Ed Driscoll

Copperheads Then And Now

On September 11th, 2003, we linked to a James Taranto item about the Copperheads, which one reference source described as:

in the American Civil War, a reproachful term for those Northerners sympathetic to the South, mostly Democrats outspoken in their opposition to the Lincoln administration.

Ironically, that definition comes from the 2001 Columbia Enyclopedia. As James Panero of The New Criterion notes, the school seems to be dusting off the Copperhead tradition and updating it for the 21st century:

So many people turned to the accusations of anti-Semitism, ethnic intimidation, and politics trumping academics at an Ivy League School in a liberal voting district. Columbia’s president, Lee Bollinger, said as much in his interview with The New York Times a few weeks ago:

Although Mr. Bollinger did not comment last night on what the report is likely to say, he said it was “simply preposterous to characterize Columbia as anti-Semitic or as having a hostile climate for Jewish students and faculty.”

I would argue that it is precisely this assumption of liberal, enlightened behavior that blinds the public to anti-Semitism on Columbia’s campus–and to wherever radical professors use the cover of the liberal university to their illiberal advantage. Remember that it took an outside organization, the David Project, to bring Columbia’s problems to national attention.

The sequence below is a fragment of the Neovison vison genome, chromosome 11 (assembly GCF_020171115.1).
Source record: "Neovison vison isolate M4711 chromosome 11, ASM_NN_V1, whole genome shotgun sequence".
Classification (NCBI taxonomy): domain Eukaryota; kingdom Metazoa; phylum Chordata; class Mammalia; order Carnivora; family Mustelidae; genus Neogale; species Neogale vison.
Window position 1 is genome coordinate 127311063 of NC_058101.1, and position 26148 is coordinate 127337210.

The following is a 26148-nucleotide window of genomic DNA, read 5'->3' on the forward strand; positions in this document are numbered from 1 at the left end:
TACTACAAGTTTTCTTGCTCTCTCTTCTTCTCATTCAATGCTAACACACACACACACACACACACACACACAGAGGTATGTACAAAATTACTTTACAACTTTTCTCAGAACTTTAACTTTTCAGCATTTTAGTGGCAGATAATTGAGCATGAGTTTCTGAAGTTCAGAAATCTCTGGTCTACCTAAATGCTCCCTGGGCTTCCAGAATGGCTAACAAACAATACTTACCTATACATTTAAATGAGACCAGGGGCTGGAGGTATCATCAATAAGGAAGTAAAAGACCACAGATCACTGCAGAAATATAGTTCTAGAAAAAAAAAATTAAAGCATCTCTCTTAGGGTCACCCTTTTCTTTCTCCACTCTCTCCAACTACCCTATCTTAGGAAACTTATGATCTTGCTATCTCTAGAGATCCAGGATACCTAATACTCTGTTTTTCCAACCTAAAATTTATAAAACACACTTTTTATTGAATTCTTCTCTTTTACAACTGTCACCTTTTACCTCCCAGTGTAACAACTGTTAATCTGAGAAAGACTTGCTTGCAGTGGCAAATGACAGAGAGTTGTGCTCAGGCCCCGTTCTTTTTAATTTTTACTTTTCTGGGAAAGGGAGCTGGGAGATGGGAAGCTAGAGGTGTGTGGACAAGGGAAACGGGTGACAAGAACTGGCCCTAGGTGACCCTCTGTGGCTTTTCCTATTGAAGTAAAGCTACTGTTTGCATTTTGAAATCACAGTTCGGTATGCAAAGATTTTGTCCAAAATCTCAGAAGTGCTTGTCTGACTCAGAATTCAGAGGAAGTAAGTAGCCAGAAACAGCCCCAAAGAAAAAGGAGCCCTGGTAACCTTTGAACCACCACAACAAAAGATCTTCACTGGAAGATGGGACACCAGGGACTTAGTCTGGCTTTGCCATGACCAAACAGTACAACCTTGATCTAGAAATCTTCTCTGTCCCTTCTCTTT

I wouldn’t be surprised if it was not this same attitude that set Columbia University up one hundred years ago as the headquarters of racial scholarship regarding the Civil War and Reconstruction. That right–the intellectual apologists of Southern Redemption were based right here in New York City. Professor William Archibald Dunning became Columbia’s first Lieber professor of history and political philosophy in 1904. His popular theories of the Reconstruction provided the source materials for, among other things, D. W. Griffith’s “Birth of a Nation,” and cemented racist ideologies throughout the country for half a century.

From the school of William Archibald Dunning to the school of Edward Said: Columbia University enters the twenty-first century in the same tradition it entered the twentieth. All this, from the heart of New York City.

I’m all for keeping traditions from the past when they work–but I’d be happy to see Columbia end its Copperhead phase once and for all.